ABSTRACT: Purpose. To examine the possible beneficial effect of a new cerebral protection device based on balloon occlusion of the distal internal carotid artery (ICA) and debris aspiration for patients undergoing carotid artery stenting (CAS). Methods. One hundred and eighty-four CAS procedures were attempted under cerebral protection using the PercuSurge system in 167 patients (129 men; mean age 70.5 ± 9.2 years; range 40–91). The lesions were mainly atherosclerotic, and half (n = 93) were asymptomatic. Eighteen restenotic and 7 post-radiation stenoses were also treated. Results. Technical success was 99.5%. All lesions were stented except 3 postangioplasty restenoses. Prophylactic occlusion during protection balloon dilation and stenting was well tolerated in 176 (95.7%) patients. Microscopic analysis of the aspirated blood showed different types of particles numbering between 7 and 145 per procedure with a mean diameter of 250 µm (56–2652 µm). The 30-day stroke and death rate was 2.7%; three periprocedural complications at Cerebrovascular accidents occur each year in 500,000 Americans and result in 150,000 deaths and substantial morbidity.1 Although antiplatelet agents have a continuing role in reducing cerebrovascular risk, randomized controlled trials have shown that carotid endarterectomy (CE) is superior to medical therapy alone in preventing stroke.2–4 Carotid endarterectomy, however, has certain limitations. In the North American Symptomatic Carotid Endarterectomy Trial (NASCET), 5.8% of patients had perioperative stroke or death.2 In the Asymptomatic Carotid Atherosclerosis Study (ACAS), the perioperative stroke rate was 2.8%.4 In higher-risk patients, particularly those with severe coronary artery disease, perioperative morbidity and mortality have been reported in up to 18% of patients.1,5–14 Cranial nerve palsies occur in up to 27% of patients.1,10 Also, restenosis develops in 5–19% of cases, and scarring from the initial operation can make repeat surgery more difficult.9,15 Independent predictors of adverse outcome include contralateral occlusion, previous ipsilateral CE and combined coronary and carotid artery disease.2,5–14 Further, CE treats only the cervical portion of the carotid artery. Based on the encouraging results with percutaneous interventional techniques in the coronary and peripheral circulations, a natural evolutionary step was the application of these procedures at the cerebrovascular level. Several recent studies suggest that carotid angioplasty and stenting (CAS) can be performed with a perioperative combined stroke and death rate of 2.9–8.2 %.16–22 Shawl et al.21 recently showed the safety and efficacy of elective carotid artery stenting in a series of 170 high-risk patients (192 carotid arteries stented). The total 30-day stroke rate was of 2.9% for treated patients or 2.6% for treated arteries. CAS may prove to be safer, less traumatic and more cost-effective than carotid endarterectomy and is not limited to the cervical portion of the carotid artery. Moreover, the risk/benefit ratio may be the greatest in patients at the highest risk for CE.5,6,12–14 However, embolic stroke, even with a meticulous technique and experienced operators, represents the major drawback of the stenting procedure. The majority of the neurological complications are due to the intracerebral embolization of plaque fragments or thrombus during various stages in the procedures. Cerebral protection devices have been developed to reduce the incidence of embolic events during carotid angioplasty.23,24 In this prospective study, we examined the outcome of carotid stenting with protection supplied by a distal balloon occlusion device to assess whether this therapy is comparable to historical controls of both carotid endarterectomy and angioplasty without cerebral protection. Methods Study patients.Patients were eligible for this prospective of protected carotid stenting if they had a >= 70% diameter stenosis of the internal carotid artery (ICA) documented by intra-arterial digital substraction angiography and evaluated according to the NASCET criteria.2 Patients were excluded for multiple ICA stenoses, intracranial pathology, suspicion of thrombus (e.g., filling defects on the angiogram), gastrointestinal inside the artery at the angiogram in 3 patients), gastrointestinal bleeding in the last 6 months, hemorrhagic disorders, participation in another study during the last 3 months, and inability to give informed consent. Between February 1998 and September 2000, 167 patients (129 men; mean age 70.5 ± 9.2 years, range 40–91) met the inclusion criteria, signed an informed consent statement, and agreed to regular follow-up. Ninety-three (50.5%) patients were asymptomatic (Table 1). The majority had hypertension (125, 74.8%) and over half were smokers (100, 59.9%). Nearly a third of the patients had contralateral disease (36 stenoses and 11 occlusion), and 24 (14.4%) patients had a previously stented contralateral ICA. Owing to comorbities, 122 (73%) patients would have been excluded based on the NASCET or ACAS entry criteria. Of the 184 lesions (17 bilateral) in these patients (Table 2), 157 (85.3%) were atherosclerotic, 18 (9.8%) were restenoses (15 postsurgical, 3 postangioplasty), and 7 (3.8%) were post-radiation stenoses. One lesion was an inflammatory arteritis and another was a post-traumatic aneurysm. The mean percentage stenosis was 81.5% ± 9.3% (range 70–99). Mean lesion length was 14.5 ± 6.2 mm (5–50), and the mean arterial diameter was 5.0 ± 1.2 mm (4.1–7.1). Based on duplex scans, 85 (46.2%) lesions were calcified, 135 (73.4%) were ulcerated, 87 (47.3%) were hyperechogenic, and 96 (52.2%) echolucent. Devices and stenting technique. A variety of stents were implanted in this study, including the Palmaz (Cordis Europe, Roden, The Netherlands), Corinthian (Cordis), Wallstent (Boston Scientific Corporation, Natick, Massachusetts), nitinol self-explanding stents (Bolton Medical, Villers-les-Nancy, France), and Jostent (Jomed AB, Helsingborg, Sweden). The GuardWire System (Medtronic AVE/PercuSurge, Sunnyvale, California) has been described previously,24 but briefly consists of: • A 0.014" or 0.018" hollow nitinol wire incorporating into its distal segment an inflatable, compliant balloon that is available in 3–6 mm diameters. • A Microseal incorporated at the proximal end of the wire to facilitate balloon inflation and deflation via a Microseal adapter; the Microseal keeps the balloon inflated while allowing catheter exchange at the proximal end similar to commonly used guidewires. • An over the wire aspiration catheter to remove debris and flush the ICA. Prior to the procedure, patients had been given ticlopidine (250–500 mg/day) or clopidogrel (75 mg/day) for at least 2 days and preferably 1 week. In the catheterization laboratory, the percutaneous procedures were approached through the common femoral artery. Unfractionated heparin (5,000 units) and atropine (1 mg) were routinely administered intravenously just after introducer sheath placement. A temporary pacemaker was never used. An 8 or 9 Fr multipurpose guide catheter was delivered into the common carotid artery (CCA). The GuardWire was then gently advanced through the guide catheter until the marker of the protection balloon had been placed 2 or 3 cm beyond the lesion (Figure 1). The MicroSeal adapter was then attached, and the protection balloon slowly inflated with a fixed volume of dilute contrast, occluding the ICA and diverting vessel outflow toward the external carotid artery (ECA). On detaching the Microseal adapter, the occlusion balloon remains inflated. Predilation of the lesion or direct stenting were then performed under protection using either of two techniques. In the first, the protection balloon remained inflated during the entire procedure, and aspiration was performed once after stent placement and post-dilatation. In the alternative method, the occluding balloon was deflated between predilation and stent placement to restore cerebral flow, with aspiration performed after each stage. The technique used depended on the patient’s tolerance to occlusion, the cerebral collateral circulation, the status of the contralateral artery, the duration of the procedure, and the technical problems encountered. In both scenarios, the aspiration catheter was advanced over the wire into the dilated area; debris was removed to a 20-mL syringe connected to the catheter. In our initial 40 cases, the treated area was then flushed to “drive” the particles towards the ECA. The saline injections were delivered through the guide catheter using an injection pump at a rate of 2 ml/s for 10 seconds. The aspirated blood samples were collected in 40-mm filters and sent for analysis using optical and electron microscopic techniques. Finally, the Microseal adapter is reattached to the GuardWire, the P.B. deflated allowing normal flow to restore. If the angiographic result is satisfactory, the device is removed. After aspiration, the Microseal adapter was reattached to the GuardWire, and the protection balloon was deflated, restoring normal flow. If the angiographic result was satisfactory, the device was retrieved and the procedure completed. The introducer sheaths were removed when the acitvated coagulation time (ACT) was Periprocedural assessment. A neurological assessment by an independent neurologist using the N-score clinical examination scale25 was routinely performed at baseline and following the procedure, as were blood chemistries, coagulation profile, electrocardiogram, duplex studies, and computed tomography (CT) or magnetic resonance imaging (MRI) of the brain. Transcranial Doppler was done before and after the procedure but not intraprocedurally as a rule; neurological status was continuously monitored by contralateral hand-gripping maneuvers during balloon inflation and after stenting. During the duplex study, plaque echodensity was characterized in a subgroup of 20 patients according to the Nicolaides’ method,26–27 which represents plaque echogenicity as a gray scale median density value (MDV). The MDV was compared to the number and size of the particles released during CAS and the relationship between the degree of stenosis (represented by the peak systolic velocity) and the number of particles. Computerized digital subtraction angiography included at least two orthogonal projections of the carotid bifurcation and images of the intracranial circulation before and after the procedure. The NASCET angiographic criteria2 were used to calculate the degree of stenosis before and after angioplasty and stenting, with the distal, nontapering portion of the ICA serving as the reference segment. Surveillance. All patients underwent a neurological examination and duplex CT scans the day after CAS. At 30 days and every 6 months thereafter, the neurological examination and duplex scan were repeated. Angiography was performed at 6 months. Any change in neurological status required repeated CT brain scan, which was read by an independent observer blinded to the patient outcome. Definitions, endpoints, and analyses. Among the complications, myocardial infarction (MI) referred to the development of new Q waves on the electrocardiogram (ECG) and/or a creatine kinase elevation to at least twice the normal level, accompanied by above-normal elevation of the MB band. Transient ischemic attacks (TIA) were new neurological deficits that completely resolved within 24 hours. Minor strokes were new neurological deficits that persisted for > 24 hours but completely resolved or returned to baseline within 7 days, thus, they were non-disabling neurological events. Major strokes, on the other hand, were new neurological deficits that persisted after 7 days. The primary clinical endpoints included any major/minor stroke, death or MI within the first 30 days after the procedure; any of these sequelae occurring within 48 hours of the procedure constituted the periprocedural complications. The secondary clinical endpoints were the need for new intervention, angioplasty or endarterectomy at 6 months. Angiographic success was defined as achieving a 50%. Procedural success was defined as a reduction in the stenosis to Tolerance to occlusion balloon. Prophylactic occlusion during balloon inflation was well tolerated in 176 (95.7%) lesions, 47 of which were in patients with significant contralateral ICA disease (stenosis or occlusion). Two (1.1%) patients became completely intolerant to protection balloon inflation. One patient, who had total occlusion of the contralateral ICA, lost consciousness and developed seizures. The patient recovered fully after rapid balloon deflation. CAS was successfully completed without cerebral protection. The other patient had poor collateral circulation via the circle of Willis and lost consciousness rapidly upon balloon inflation, but the procedure was completed under protection. The patient recovered rapidly after deflation of the protection balloon. Six (3.3%) patients also demonstrated partial transient intolerance beginning approximately 2 minutes after flow interruption with transient symptoms such as agitation, brief loss of consciousness, or transient neurological deficit. The procedure was completed under protection, and all patients had rapid and complete recovery while the protection balloon was still inflated. Four of them had a brief hypotensive response to dilation with bradycardia, which may have been responsible for the intolerance. Six patients developed a spasm of the ICA above the dilated area at the location of the protection balloon; this rapidly responded to vasodilator therapy. Debris and plaque echogenicity analyses. Visible debris (mean diameter 250 µm; range 56–2,652) was extracted from all patients at a mean of 74 particles per procedure (range 7–145). Different types of particles were found: atheromatous plaques, cholesterol crystals, calcified crystals, necrotic cores, fibrin, recent and old thrombi, platelets, macrophage foam cells, lipoid masses and acellular material. In a subgroup correlation of particulates to the plaque’s MDVs (Figure 2), hypoechoic plaques had low MDVs and hyperechoic plaques were high. The hypoechoic plaques were correlated to a greater number of particles (r2 = 0.72). There was also good correlation between the MDV and the mean size of the debris (r2 = 0.75), indicating that hyperechoic plaques produced larger debris. No relationship was found between the degree of stenosis and the number of particles. Complications. There was 1 (0.6%) death of a symptomatic patient from cardiac failure 3 weeks after the CAS procedure. Four (2.2%) neurological complications associated with the 184 procedures occurred within 30 days, three (1.6%) periprocedurally (1 amaurosis and 3 TIAs), for a 30-day stroke and death rate of 2.7%. In the first of the periprocedural events, a patient with a high-grade, ulcerated ICA stenosis developed amaurosis after acute intraprocedural thrombosis of a Wallstent. The thrombosis was seen on the angiogram after deflation of the protection balloon, which was quickly re-inflated. Abciximab was administered, and 10 minutes after the bolus, thromboaspiration and flushing through the guide catheter were performed. The protection balloon was finally deflated, and the final angiogram showed no residual thrombus inside the stent. However, the patient developed amaurosis, which was believed at the time to have arisen from an embolism reaching the ophtalmic circulation via the ECA. Indeed, such a communication was diagnosed after careful angiographic inspection. The 2 TIAs manifested as a unilateral upper arm paresis in a symptomatic patient and as transient hemiparesis in an asymptomatic patient who had prolonged occlusion time (19 minutes) and a tight ICA stenosis. No evidence of ischemia was detected at subsequent serial CT examinations. The fourth complication occurred in one of the symptomatic patients who had received intraprocedural abciximab for subtotal occlusion. On the third day after stenting, he developed an intracerebral hemorrhage with hemiparesis; he was partially recovered 2 months later. Follow-up. The mean follow-up was 335 ± 165 days (range 1–31), during which 3 (1.8%) patients died, two from MIs and 1 from a major stroke at 6 months after stenting in the contralateral ICA. No other minor or major stroke occurred. One (0.5%) asymptomatic restenosis was observed at 6 months, which was treated successfully by repeat angioplasty. The event-free survival was 97% at 20 months (Figure 3). Discussion Recent randomized trials have proved the efficacy of surgical endarterectomy for severe symptomatic and asymptomatic extracranial carotid artery stenosis and its superiority over medical treatment.2–4,28,29 However, the benefits of the procedure are critically dependent on the rate of perioperative complications.10,12,13 To be considered as an alternative to surgery, CAS must demonstrate similar complication rates. CAS has been offered to an increasing number of patients with carotid artery stenosis based on what appears to be acceptable perioperative stroke/death rates.16–23,30–34 However, even in the hands of experienced interventionalists, the risk of embolic stroke remains the main limitation of the procedure. Several years ago, Ohki et al.35 demonstrated the frequency of debris migration and distal embolism in an ex vivo human carotid stent model; their observatons have since been confirmed clinically.12,36 While the number of embolic particles generated by percutaneous techniques seems far in excess of those associated with endarterectomy,33,35,36 their clinical significance has not been documented yet,36,37 nor has the minimum particle size capable of producing ischemic events. Undoubtedly, though, the presence of these particulates cannot have any beneficial effect on the brain. Various patient and plaque characteristics have been suggested as predictors of debris generation and embolic events35,38 to define high-risk groups for CAS procedure. In our study, debris were extracted from all patients, even in lesions theoretically at low risk of cerebral embolism (restenosis, echogenic plaques, concentric lesions) suggesting that the risk of embolization is independent of the nature of the plaques. Additionally, stent deployment does not provide sufficient protection against plaque embolization. In all CAS series, the embolic risk exists regardless of the implantation technique and the stent characteristics. Manninen et al.38 compared endovascular stent placement with balloon dilation of carotid arteries in cadavers in situ and found no difference with respect to distal embolization. In 1984, Vitek and colleagues39 first reported a case of successful innominate artery angioplasty, in which the risk of cerebral embolization was reduced by temporary balloon occlusion at the origin of the right CCA. Over the last decade, the need to overcome suboptimal results and eliminate embolic risk has produced several suggestions for protection techniques during carotid angioplasty.40,41 The PercuSurge Guardwire device was first tested in animals by Oesterle et al.,42 followed by clinical use in 27 coronary saphenous vein graft angioplasties.43 The system has been shown to be compatible with routine angioplasty procedures and capable of containing and retrieving atherosclerotic debris that might aid in the prevention of distal embolization during carotid angioplasty. One of this system’s advantages is its mimicry of steerable coronary guidewires, allowing easy navigation through stenoses with minimal technical failures. We experienced only one failure to cross a tight stenosis in a tortuous carotid artery. Additionally, the GuardWire provides both sufficient support to advance the dilation balloon and stent and rapid deflation time of the occlusion balloon (~ 15 seconds). Limitation of the techniques. This study showed that protected CAS is a feasible and safe procedure with a very low (2.2 %) 30-day neurological complications rate, which is comparable to other studies of unprotected carotid stenting and historical surgical controls.16,18,21,37,44,45 However, cerebral protection cannot prevent all embolic events that may occur at all steps in the procedure. The balloon protection device is active against embolism only after the wire has crossed the lesion; this maneuver and even the initial positioning of the guide catheter in the CCA can release embolic material. Utilization of smaller tools and adaptation of coronary techniques may limit these risks and improve outcome in this regard. The issue of patient tolerance of balloon occlusion is important. Before the procedure, complete angiographic assessment of the 4 supra-aortic vessels is mandatory for determination of the vertebrobasilar and contralateral carotid flows and the collateral supply through the circle of Willis. Patients with congenital absence or acquired disease of these structures may not tolerate flow occlusion. This problem is similar but not identical with surgical clamping during carotid endarterectomy, since flow through the ECA is unaffected with protection balloon inflation. The ECA also provides, through collaterals, flow to both the anterior and posterior cerebral circulation, which is useful when the ICA is occluded, but potentially harmful if flushing is used to clean the protected vessel segment. In our study, ICA occlusion was well tolerated in the majority of cases. Only one patient demonstrated extreme intolerance, causing us to complete the procedure without protection. The other 7 instances were the more common delayed intolerance of brief duration, which began after the procedure was well advanced, usually after stent deployment and before debris aspiration. In these cases, the procedure could be completed with aspiration and reestablishment of the cerebral flow, thus preserving the protective benefits. After aspiration, potential remaining debris may be flushed toward the ECA and lead to ischemic complications in cases of distal anastomosis between the ECA and the ICA or vertebrobasilar artery territory through the meningeal or occipital arteries. Diagnostic angiography prior to treatment is mandatory for diagnosis of these aberrancies, which are more prevalent than expected. Moreover, even if there is no angiographic evidence of a communication between the ECA to intracerebral vasculature, this does not preclude the opening of this collateral route during ICA occlusion. In our series, one neurological complication appeared after flushing, which caused us to abandon this flushing technique. We now firmly believe that debris removal must be restricted to aspiration. Alternative approaches to cerebral protection. A variety of cerebral protection devices and techniques have been proposed recently. Kachel40 used a proximal balloon occlusion technique, which consisted of balloon occlusion of the upper part of the CCA during the carotid angioplasty. Filters are another viable option for cerebral protection. The main advantage of filters is their ability to function in line with the flow; unfortunately, their large pores (>= 100 µm today) allows microparticles through,47 which could lead to ischemic, particularly ocular, complications and cognitive changes. However, filters may have a more specific indication in patients with insufficient cerebral supply who would barely be able to tolerate balloon occlusion. Nevertheless, in our series, we have seen that even with a contralateral carotid disease, the occlusion balloon was well tolerated in most of the cases. The reversal of flow technique recently proposed by Parodi et al.48 with its occlusion of the ECA and upper CCA seems very promising.49 This technique allows the lesion to be crossed under protection, avoiding cerebral embolism during this step. Over a hundred patients have been treated with this technique, and no related-device neurological embolic events have occurred.50 Study limitations. This was a prospective, nonrandomized, single-center study in which CAS under cerebral protection was performed by highly experienced interventionalists; whether similar results will be obtained by less experienced operators is not known. Moreover, this study represents early clinical experience with equipment developed for coronary and peripheral vascular interventions. Devices designed specifically for carotid artery intervention may improve outcome. Clinical implications and futures studies. In the low-risk patients randomized into NASCET and ACAS, relief of obstruction was shown to lower the risk of cerebrovascular events. Whether other patient groups with different baseline characteristics would have the same treatment advantage is not known with certainty, nor is the relative effectiveness of CAS and CE in preventing ischemic brain infarction and death in high-risk patients. Shawl et al.21 saw very few neurologic events during the 19-month follow-up of their patients, suggesting that the effectiveness of recanalization may well be reflected in long-term clinical benefit. The results of our CAS under cerebral protection series are similar and very promising. For this reason, randomized controlled trials of CE versus CAS are the next step in evaluating CAS. Until the results of the recently begun randomized trials are available, caution should be exercised in discarding CE in patient groups with proven efficacy. One randomized trial, the Carotid and Vertebral Artery Transluminal Angioplasty Study (CAVATAS), which examined the role of angioplasty versus CE, has been completed.51 This trial, although underpowered, suggested that balloon angioplasty without routine stenting has a similar safety profile to elective CE. These data suggest that routine stent implantation will further improve the percutaneous management of carotid artery disease. A second trial that compares CE and CAS, the Carotid Revascularization Endarterectomy Trial (CREST), will commence early in 2002,52 and the final results will not be available for at least 5 to 6 years. In the interim, there are sufficient published reports to support the use of CAS by experienced operators in patients at high surgical risk: those with carotid artery lesions above the C2 or C3 cervical vertebra or at the CCA ostium, and patients with cervical spine disease or fixation, previous radical neck dissection, fibromuscular dysplasia, previous cervical radiation, previous CE, and important comorbid conditions, including unstable angina, recent MI and severe congestive heart failure. In addition, there will be a continuing evolution of new stents, dilation and postdilation strategies, distal neuroprotection devices, all of which will require evaluation. Moreover, the cost of these different techniques has to be evaluated. In conclusion, carotid artery stenting has been demonstrated as feasible and safe, even in high-risk patients with a complication rate comparable to that of patients in the ACAS and NASCET trials. However, CAS without cerebral protection is associated with the risk of brain embolism. The addition of a protection device may make the complication rates of CAS equal to or even less than those obtained with carotid endarterectomy.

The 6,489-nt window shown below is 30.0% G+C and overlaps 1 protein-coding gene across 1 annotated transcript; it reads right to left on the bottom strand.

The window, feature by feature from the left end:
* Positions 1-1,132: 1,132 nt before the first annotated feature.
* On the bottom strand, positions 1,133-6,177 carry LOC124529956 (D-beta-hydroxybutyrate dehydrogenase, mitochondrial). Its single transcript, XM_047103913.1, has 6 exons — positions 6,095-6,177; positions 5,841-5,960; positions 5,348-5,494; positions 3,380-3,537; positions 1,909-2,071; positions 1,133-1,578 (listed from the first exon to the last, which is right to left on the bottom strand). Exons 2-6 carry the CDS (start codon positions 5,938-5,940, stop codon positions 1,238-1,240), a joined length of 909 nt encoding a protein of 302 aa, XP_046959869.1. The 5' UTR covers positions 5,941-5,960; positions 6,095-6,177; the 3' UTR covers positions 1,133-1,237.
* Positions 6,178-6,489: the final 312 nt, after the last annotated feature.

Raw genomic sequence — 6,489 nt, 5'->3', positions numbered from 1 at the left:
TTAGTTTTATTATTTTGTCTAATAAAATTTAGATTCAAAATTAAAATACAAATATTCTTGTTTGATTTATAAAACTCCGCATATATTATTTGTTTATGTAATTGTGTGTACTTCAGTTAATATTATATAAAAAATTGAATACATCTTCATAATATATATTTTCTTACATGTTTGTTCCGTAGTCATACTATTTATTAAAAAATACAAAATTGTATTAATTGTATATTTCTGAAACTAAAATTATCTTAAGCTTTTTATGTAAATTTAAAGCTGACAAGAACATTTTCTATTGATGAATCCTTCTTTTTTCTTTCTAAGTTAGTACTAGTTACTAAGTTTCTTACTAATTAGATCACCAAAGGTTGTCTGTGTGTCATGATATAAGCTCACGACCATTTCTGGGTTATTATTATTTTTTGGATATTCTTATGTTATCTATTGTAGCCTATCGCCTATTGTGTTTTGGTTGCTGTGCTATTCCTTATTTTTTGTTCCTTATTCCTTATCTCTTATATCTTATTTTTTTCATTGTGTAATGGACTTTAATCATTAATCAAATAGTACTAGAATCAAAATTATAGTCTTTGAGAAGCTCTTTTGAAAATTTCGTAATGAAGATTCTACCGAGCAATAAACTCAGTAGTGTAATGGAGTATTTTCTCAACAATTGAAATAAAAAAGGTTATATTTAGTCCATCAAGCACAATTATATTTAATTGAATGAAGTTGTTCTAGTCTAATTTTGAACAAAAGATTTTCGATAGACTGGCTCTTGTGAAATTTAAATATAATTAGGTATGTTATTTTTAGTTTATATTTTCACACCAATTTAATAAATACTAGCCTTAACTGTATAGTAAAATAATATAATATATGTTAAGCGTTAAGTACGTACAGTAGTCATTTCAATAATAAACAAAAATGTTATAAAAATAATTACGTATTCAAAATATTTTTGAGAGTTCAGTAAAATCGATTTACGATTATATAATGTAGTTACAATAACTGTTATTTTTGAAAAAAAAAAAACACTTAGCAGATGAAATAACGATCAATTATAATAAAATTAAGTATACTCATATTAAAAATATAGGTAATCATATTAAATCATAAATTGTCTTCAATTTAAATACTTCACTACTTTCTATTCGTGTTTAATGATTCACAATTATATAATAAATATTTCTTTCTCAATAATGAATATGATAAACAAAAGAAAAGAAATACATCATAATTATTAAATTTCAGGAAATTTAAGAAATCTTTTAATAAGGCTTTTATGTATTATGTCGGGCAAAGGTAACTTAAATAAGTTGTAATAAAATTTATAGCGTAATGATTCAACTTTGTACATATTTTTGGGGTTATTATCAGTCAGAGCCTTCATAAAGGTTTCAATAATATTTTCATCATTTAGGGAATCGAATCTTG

1. Heart and Stroke Facts: 1996 Statistical Supplement. Dallas, Texas: American Heart Association; 1996. 2. North American Symptomatic Carotid Endarterectomy Trial collaborators. Beneficial effect of carotid endarterectomy in symptomatic patients with high-grade carotid stenosis. N Engl J Med 1991;325:445–453. 3. European Carotid Surgery Trialists’ Collaborative Group. MRC European Carotid Surgery Trial: Interim results for symptomatic patients with severe (70–99 %) or with mild (0–29 %) carotid stenosis. Lancet 1991;337:1235–1243. 4. Executive committee for the asymptomatic carotid atherosclerosis study: Endarterectomy for asymptomatic carotid artery stenosis. JAMA 1995;273:1421-1428. 5. Graor RA, Hetzler NR. Management of coexistent carotid artery and coronary artery disease. Curr Concepts Cerebrovasc Dis Stroke 1988;23:19–23. 6. Newman DC, Hicks RG. Combined carotid and coronary artery surgery: A review of the literature. Ann Thorac Surg 1988;45:574–581. 7. Sundt TM Jr, Meyer FB, Piepgras DG, et al. Risk factors and operative results. In: Meyer FB, editor. Sundt’s Occlusive Cerebrovascular Disease, 2nd edition. Philadelphia: W.B. Saunders, 1994; pp. 241–247. 8. Link MJ, Meyer FB, Cherry KJ, et al. Combined carotid and coronary revascularization. In: Meyer FB, editor. Sundt’s Occlusive cerebrovascular Disease, 2nd edition. Philadelphia: W.B. Saunders, 1994: pp. 323–331. 9. Zierler RE, Brandyk DF, Thiele BL, Strandness ED. Carotid artery stenosis following endarterectomy. Arch Surg 1982;117:1408–1415. 10. Lusby RJ, Wylie EJ. Complications of carotid endarterectomy. Surg Clin North Am 1983;63:1293–1302. 11. Winslow CM, Solomon DH, Chassin MR, et al. The appropriateness of carotid endarterectomy. N Engl J Med 1988;318:721–727. 12. Rothwell PM, Slatterg J, Waslow CP. A systematic review of the risks of stroke or death due to endarterectomy for symptomatic carotid stenosis. Stroke 1996;27:260–265. 13. McCrory DC, Goldstein LB, Samsa GP, et al. Predicting complications of carotid endarterectomy. Stroke 1993;24:1285–1291. 14. Gaseeki AP, Eliaszio M, Ferguson GG, et al. Long term prognosis and effect of endarterectomy in patients with symptomatic severe carotid stenosis and contralateral stenosis or occlusion. Results from North American Symptomatic Carotid Endarterectomy Trial (NASCET) group. J Neurosurg 1995;83:778–782. 15. Das MB, Hertzer NR, Ratcliff J, et al. Recurrent carotid stenosis: A five year series of 65 operations. Ann Surg 1985;202:28–35. 16. Yadav JS, Roubin GS, Iyers SS, et al. Elective stenting of the extracranial carotid arteries. Circulation 1997;95:376–381. 17. Diethrich EB, Ndiaye M, Reid DB. Stenting in the carotid artery: Initial experience in 110 patients. J Endovasc Surg 1996;3:42–62. 18. Roubin GS, Yadav S, Iyer SS, Vitek J. Carotid stent-supported angioplasty: A neurovascular intervention to prevent stroke. Am J Cardiol 1996;78(Suppl 3A):8–12. 19. Henry M, Amor M, Masson I, et al. Angioplasty and stenting of the extracranial carotid arteries. J Endovasc Surg 1998;5:293–304. 20. Henry M, Amor M, Klonaris C, et al. Angioplasty and stenting of the extra-cranial carotid arteries. Tex Heart Inst J 2000;27:150–158. 21. Shawl F, Kadro W, Domanski MJ, et al. Safety and efficacy of elective carotid artery stenting in high-risk patients. J Am Coll Cardiol 2000;35:1721–1728. 22. Henry M, Amor M, Masson I, et al. Endovascular treatment of atherosclerotic stenosis of the internal carotid artery. J Cardiovasc Surg 1998;39(Suppl 1):141–150. 23. Theron J, Payelle G, Coskun O, et al. Carotid artery stenosis: treatment with protected balloon angioplasty and stent placement. Radiology 1996;201:627–636. 24. Henry M, Amor M, Henry I, et al. Carotid stenting with cerebral protection: First clinical experience using the Percusurge Guardwire system. J Endovasc Surg 1999;6:321–331. 25. Orgogozo JM, Capildeo R, Anagnostou CN, et al. Development of a neurological score for the clinical evaluation of sylvian infarctions (French). Presse Med 1983;12:3039–3044. 26. Biasi GM, Mingazzini PM, Baronio L, et al. Carotid plaque characterization using digital image processing and its potential in future studies of carotid endarterectomy and angioplasty. J Endovasc Surg 1998;5:240–246. 27. Biasi GM, Sampaolo A, Mingazzini P, et al. Computer analysis of ultrasonic plaque echolucency in identifying high risk carotid bifurcations lesions. Eur J Vasc Endovasc Surg 1999;17:476–479. 28. Barnett HJ, Taylor DW, Eliasziw M, et al. Benefit of carotid endarterectomy in patients with symptomatic moderate or severe stenosis. North American Symptomatic Carotid Endarterectomy Trial Collaborators. N Engl J Med 1998;339:1415–1425. 29. Randomized trial of endarterectomy for recently symptomatic carotid stenosis: Final results of the MRC European Carotid Study Trial (ECST). Lancet 1998;351:1379–1387. 30. Grotta J. Elective stenting of extracranial carotid arteries. Circulation 1997;95:303–305. 31. Bergeron P, Chambran P, Bianca S. Endovascular treatment of arteries with cerebral destination: Failures and limits (French). J Mal Vasc 1996;21(Suppl A):123–131. 32. Bergeron P, Chambran P, Hartung O, et al. Cervical carotid artery stenosis: Which technique, balloon angioplasty or surgery? J Cardiovasc Surg (Torino) 1996;37(Suppl I):73–75. 33. Gil Peralta A, Mayol A, Gonzalez M, et al. Percutaneous transluminal angioplasty of the symptomatic atherosclerotic carotid arteries. Results, complications and follow-up. Stroke 1996;27:2271–2273. 34. Wholey MH, Wholey M, Jarmolowski CR, et al. Endovascular stents for carotid artery occlusive disease. J Endovasc Surg 1997;4:326–338. 35. Ohki T, Marin ML, Lyon RT, et al. Ex vivo human carotid artery bifurcation stenting: Correlation of lesion characteristics with embolic potential. J Vasc Surg 1998;27:463-471. 36. Jordan WD, Voellinger DC, Doblar DD, et al. Microemboli detected by transcranial doppler monitoring in patients during carotid angioplasty versus carotid endarterectomy. Cardiovasc Surg 1999;7:33–38. 37. Mathur A, Roubin GS, Iyer SS, et al. Predictors of stroke complicating carotid artery stenting. Circulation 1988;97:1239–1245. 38. Manninen HI, Rasanen HT, Vanninen RL, et al. Stent placement versus percutaneous transluminal angioplasty of human carotid arteries in cadavers in situ: Distal embolization and findings at intravascular US, MR imaging and histopathologic analysis. Radiology 1999;212:483–492. 39. Vitek JJ, Raymon BC, Oh SJ. Innominate artery angioplasty. AJNR 1984;5:113–114. 40. Kachel R. Results of balloon angioplasty in the carotid arteries. J Endovasc Surg 1996;3:22–30. 41. Théron J. Protected carotid angioplasty and carotid stents (French). J Mal Vasc 1996;21(Suppl A):113–122. 42. Oesterle SN, Hayase M, Baim DS, et al. An embolization containment device. Cathet Cardiovasc Intervent 1999;47:243–250. 43. Webb JG, Carere RG, Virmani R, et al. Retrieval and analysis of particulate debris after saphenous vein graft intervention. J Am Coll Cardiol 1999;34:468–475. 44. Shawl FA, Efstratiou A, Hoff S, Dougherty K. Combined percutaneous carotid stenting and coronary angioplasty during acute ischemic neurologic and coronary syndromes. Am J Cardiol 1996;77:1109–1112. 45. Wholey MH, Wholey M, Bergeron P, et al. Current global status of carotid artery stent placement. Cathet Cardiovasc Diagn 1998;44:1–6. 46. Ohki T, Veith FJ. Carotid stenting with and without protection devices: Should protection be useful in all patients? Semin Vasc Surg 2000;13:144–152. 47. Ohki T, Roubin GS, Veith FJ, et al. Efficacy of a filter device in the prevention of embolic events during carotid angioplasty and stenting. An ex vivo analysis. J Vasc Surg 1999;30:1034–1044. 48. Parodi JC, La Mura R, Ferreira LM, et al. Initial evaluation of carotid angioplasty and stenting with three different cerebral protection devices. J Vasc Surg 2000;32:1127–1136. 49. Ohki T, Parodi J, Veith FJ, et al. Efficacy of a proximal occlusion catheter with reversal of flow in the prevention of embolic events during carotid artery stenting: An experimental analysis. J Vasc Surg 2001;33:504–509. 50. Parodi JC, Bates MC, Schonholz C, et al. Interventional multicenter Parodi Anti-Emboli System Study: Preliminary Results (Abstr). Am J Cardiol 2000;86(Suppl 8A): 33. 51. Endovascular versus surgical treatment in patients with carotid stenosis in the Carotid and Vertebral Artery Transluminal Angioplasty Study (CAVATAS): A randomized trial. Lancet 2001;357:1729–1737. 52. Hobson RW, Brott T, Ferguson R, et al. CREST: Carotid Revascularization Endarterectomy versus Stent Trial. Cardiovasc Surg 1997;5:457–458. 53. Hanley HG, Sheridan FM, Rivera E. Carotid stenting: A technology in evolution. J La State Med Soc 2000;152:235–238.